The latest show of contempt from a liberal comes from Mother Jones magazine. Lauren Ellis claims that the action, which “says it stands for the 99 percent of us,” lacks traction. She outlines why she thinks Zuccotti Park isn’t America’s Tahrir Square. She chastises them for failing to have one demand. She claims without a unified message police brutality has stolen the spotlight. She suggests the presence of members of Anonymous is holding the organizers back writing, “It’s hard to be taken seriously as accountabilityseeking populists when you’re donning Guy Fawkes masks.” And, she concludes as a result of failing to get a crosssection of America to come out in the streets, this movement has been for “dreamers,” not “middle class American trying to make ends meet.” First off, nobody in the last week can claim to be reporting on Occupy Wall Street and genuinely claim it isn’t gaining traction. Ellis conveniently leaves out the fact that Occupy Wall Street is inspiring other cities to get organized and hold similar assemblies/occupations. Second, if the protesters did have one demand, does Ellis really think that would improve media coverage? Wouldn’t pundits then be casting doubt on whether the one demand was the appropriate singular demand to be making? Third, socalled members of Anonymous are citizens like Ellis and have a right to participate in the protest. It is elitist for Ellis to suggest Occupy Wall Street should not be allinclusive. And, finally, there is no evidence that just “dreamers” are getting involved. A union at the City University of New York, the Industrial Workers of the World, construction workers, 9/11 responders and now a postal workers and teachers union have shown interest in the occupation. The Middle Needs to Rise Up Nothing captures the disapproval the establishment has for the people in Zuccotti Park like the conversation on “Real Time with Bill Maher” last Friday. Centerright establishment pundit John Avlon had nothing but a smug grin and atrocious centrist political talking points for musician Tom Morello and filmmaker Michael Moore. He and former Democratic congresswoman Jane Harman provided an example for why Americans are so frustrated with American politics: Maher: You have to wonder what will make people rise up? Avlon: I’ve been there.It’s a couple hundred [minimizing what is going on with a smirk] Harman: The people in the political middle rise up and demand that people in Congress get some work done.Where are they? Moore: How would you have them rise up? Write a letter to the editor? Harman: No.They have a vote… Moore: Uhhuh.And who do they vote for? Tweedle Dee and Tweedle Dummer… Harman: No, I think there are a lot of good people in Congress but it is a broken place. Maher: If you mean like centrist Democrats, I think they’re the problem.Like the Democrats have 53 senators… Like forty of them are good but it’s people like Mary Landrieu—Jim Webb came out against Obama’s taxing the millionaires plan.It’s those centrist Democrats who are really corporatist Democrats, who work with the Republicans—That’s what cockblocks everything in this country. Avlon shakes his head – couldn’t be more wrong he says Harman: Working together is what Congress used to always be.We can disagree with each other but to get something done you have to work together… Maher: Who works together? It’s those Max Baucus Democrats with the Republicans.That’s who works together. Morello attempted to set people like Avlon and Harman straight: Morello: …A lot of people who put [Obama] in office put [Obama] in office to fight for them—to fight against the Tea Party, to fight against this bullshit in Congress, to fight against the sonsofbitches who are attacking the working class and the poor in this country.And he hasn’t done any of that [Avlon wags finger at Morello, shakes head “no. ”] At the same time, I’m not waiting for him.I’m with the people in Madison.I’m with the people occupying Wall Street.That’s what my music is about.And I know Michael knows this too – when progressive, radical or even revolutionary changes happen, it’s always come from below.When women got the right to vote, when lunch counters were desegregated, it was people you do not read about in history books who stood up in their time for what they believed in.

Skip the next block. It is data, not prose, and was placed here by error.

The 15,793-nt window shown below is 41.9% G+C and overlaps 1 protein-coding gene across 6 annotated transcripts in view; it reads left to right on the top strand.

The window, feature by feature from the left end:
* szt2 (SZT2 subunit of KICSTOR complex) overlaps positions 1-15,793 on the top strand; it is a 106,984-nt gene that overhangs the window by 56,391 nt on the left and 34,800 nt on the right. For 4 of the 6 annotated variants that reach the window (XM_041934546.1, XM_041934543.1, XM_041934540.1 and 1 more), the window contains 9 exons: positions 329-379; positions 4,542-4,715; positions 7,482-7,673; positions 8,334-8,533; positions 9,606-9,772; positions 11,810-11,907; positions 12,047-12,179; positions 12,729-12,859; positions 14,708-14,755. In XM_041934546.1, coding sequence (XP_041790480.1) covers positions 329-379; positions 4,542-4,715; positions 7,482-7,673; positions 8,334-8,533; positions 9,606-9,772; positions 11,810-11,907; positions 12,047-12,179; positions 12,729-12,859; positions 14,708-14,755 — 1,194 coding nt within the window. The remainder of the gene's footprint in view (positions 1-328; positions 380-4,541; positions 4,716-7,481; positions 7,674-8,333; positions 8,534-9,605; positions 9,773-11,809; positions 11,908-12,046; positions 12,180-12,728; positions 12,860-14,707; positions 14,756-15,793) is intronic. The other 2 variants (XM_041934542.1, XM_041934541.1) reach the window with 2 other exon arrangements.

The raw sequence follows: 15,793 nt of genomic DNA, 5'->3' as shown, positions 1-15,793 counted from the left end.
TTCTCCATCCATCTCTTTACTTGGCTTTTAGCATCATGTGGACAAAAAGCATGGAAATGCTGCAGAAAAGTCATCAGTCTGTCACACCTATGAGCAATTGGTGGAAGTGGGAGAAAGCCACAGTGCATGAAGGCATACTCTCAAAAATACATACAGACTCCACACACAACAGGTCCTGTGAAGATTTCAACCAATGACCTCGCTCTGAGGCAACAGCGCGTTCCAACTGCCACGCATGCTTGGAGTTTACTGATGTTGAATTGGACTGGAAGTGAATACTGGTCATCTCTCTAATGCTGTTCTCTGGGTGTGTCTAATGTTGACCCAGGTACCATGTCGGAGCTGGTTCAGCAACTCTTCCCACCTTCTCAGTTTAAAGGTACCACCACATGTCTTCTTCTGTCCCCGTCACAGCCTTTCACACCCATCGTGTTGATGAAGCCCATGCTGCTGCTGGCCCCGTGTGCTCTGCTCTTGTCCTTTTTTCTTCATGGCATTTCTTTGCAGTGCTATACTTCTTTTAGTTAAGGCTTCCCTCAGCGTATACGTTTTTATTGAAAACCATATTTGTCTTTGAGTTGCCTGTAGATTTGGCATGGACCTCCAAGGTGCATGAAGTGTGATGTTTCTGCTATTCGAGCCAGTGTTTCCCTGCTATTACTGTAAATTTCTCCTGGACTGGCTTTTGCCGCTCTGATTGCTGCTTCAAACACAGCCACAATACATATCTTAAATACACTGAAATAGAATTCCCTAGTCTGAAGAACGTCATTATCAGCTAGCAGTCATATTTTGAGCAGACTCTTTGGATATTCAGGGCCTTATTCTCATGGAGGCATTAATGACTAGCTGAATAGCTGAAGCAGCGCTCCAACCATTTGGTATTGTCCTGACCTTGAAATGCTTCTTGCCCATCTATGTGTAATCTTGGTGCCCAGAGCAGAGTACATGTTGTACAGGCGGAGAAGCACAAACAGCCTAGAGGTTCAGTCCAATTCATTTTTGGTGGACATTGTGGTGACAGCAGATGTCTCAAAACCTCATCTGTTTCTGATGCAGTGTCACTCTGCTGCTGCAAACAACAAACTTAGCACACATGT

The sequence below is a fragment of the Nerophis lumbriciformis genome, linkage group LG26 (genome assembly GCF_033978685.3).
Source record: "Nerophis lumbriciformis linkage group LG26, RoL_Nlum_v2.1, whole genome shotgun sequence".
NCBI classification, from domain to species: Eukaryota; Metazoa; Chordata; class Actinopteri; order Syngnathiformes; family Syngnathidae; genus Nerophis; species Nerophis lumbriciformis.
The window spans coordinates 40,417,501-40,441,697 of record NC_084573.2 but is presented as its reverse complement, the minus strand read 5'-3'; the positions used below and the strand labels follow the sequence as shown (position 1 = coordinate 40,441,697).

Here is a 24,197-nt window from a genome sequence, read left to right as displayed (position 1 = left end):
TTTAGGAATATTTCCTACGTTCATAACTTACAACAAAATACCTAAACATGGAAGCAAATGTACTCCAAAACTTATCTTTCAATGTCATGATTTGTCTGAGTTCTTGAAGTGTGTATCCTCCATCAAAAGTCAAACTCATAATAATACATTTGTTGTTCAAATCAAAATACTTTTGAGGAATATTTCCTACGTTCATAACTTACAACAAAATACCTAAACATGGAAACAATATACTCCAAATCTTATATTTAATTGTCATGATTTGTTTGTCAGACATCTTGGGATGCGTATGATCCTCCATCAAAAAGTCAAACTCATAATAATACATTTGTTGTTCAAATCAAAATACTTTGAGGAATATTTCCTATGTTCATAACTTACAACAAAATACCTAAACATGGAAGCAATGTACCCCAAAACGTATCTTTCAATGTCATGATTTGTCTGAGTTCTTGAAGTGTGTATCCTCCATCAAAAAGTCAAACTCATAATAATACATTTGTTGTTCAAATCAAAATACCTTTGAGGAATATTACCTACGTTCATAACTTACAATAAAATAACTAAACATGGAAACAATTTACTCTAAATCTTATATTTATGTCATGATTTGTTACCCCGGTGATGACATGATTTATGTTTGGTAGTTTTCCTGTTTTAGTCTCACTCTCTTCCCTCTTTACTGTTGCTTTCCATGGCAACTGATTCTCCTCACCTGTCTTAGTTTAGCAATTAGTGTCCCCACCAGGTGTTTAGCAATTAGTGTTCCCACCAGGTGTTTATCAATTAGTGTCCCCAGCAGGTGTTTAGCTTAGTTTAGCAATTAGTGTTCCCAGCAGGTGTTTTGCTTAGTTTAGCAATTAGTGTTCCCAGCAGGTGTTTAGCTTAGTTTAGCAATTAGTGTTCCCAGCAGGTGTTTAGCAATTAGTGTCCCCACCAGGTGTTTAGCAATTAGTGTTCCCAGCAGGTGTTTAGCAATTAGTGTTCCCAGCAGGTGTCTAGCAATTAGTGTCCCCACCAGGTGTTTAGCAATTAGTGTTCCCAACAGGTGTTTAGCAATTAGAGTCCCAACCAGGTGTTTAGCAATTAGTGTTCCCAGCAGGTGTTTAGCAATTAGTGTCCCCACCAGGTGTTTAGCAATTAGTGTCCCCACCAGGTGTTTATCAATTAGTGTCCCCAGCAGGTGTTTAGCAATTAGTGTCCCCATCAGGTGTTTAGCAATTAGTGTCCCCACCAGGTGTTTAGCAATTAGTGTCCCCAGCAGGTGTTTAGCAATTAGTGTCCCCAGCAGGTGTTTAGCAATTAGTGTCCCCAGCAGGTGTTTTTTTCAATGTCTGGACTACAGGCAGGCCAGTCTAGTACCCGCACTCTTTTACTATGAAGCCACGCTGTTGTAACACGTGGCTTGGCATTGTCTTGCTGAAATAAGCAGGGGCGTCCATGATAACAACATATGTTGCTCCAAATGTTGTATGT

Avlon: But, Tom, all these changes happen when good ideas are adopted by reformers. Politics is really not divided between left and right. It’s radicals and reactionaries and reformers and that’s why the center matters. We got a divided government. The only way you can get anything passed is if you try to reason together. That’s the core idea of our government. It’s broken down. The hyperpartisanship, the polarization of the two parties, that’s hurting our country because it’s stopping us from solving… Avlon is an example of why many Americans do not support Occupy Wall Street. They understand that Occupy Wall Street wants to have an impact on the system and force the system to respond to the occupation’s demands, but they see protesters do not want to work within the system and lobby members of Congress and sign petitions and find out what piecemeal reforms representatives and senators think they can manage to deliver without jeopardizing their re election campaigns. They are afraid of people power or “too much democracy.” Managers of Democracy First, Citizens After People like Avlon and Harman fear people power or acts of rebellion because they choose to be managers of democracy rather than citizens. And, actually, media and the elites aren’t the only ones who think like this. Numerous politically engaged Americans operate like managers of democracy in America because they believe “purism” on issues will create gridlock and prevent anything from being done. They despise making urgent demands of power because they believe Washington is only and has only ever been capable of incremental reform. To them, making demands and refusing to budge places an unacceptable burden on President Obama and legislators.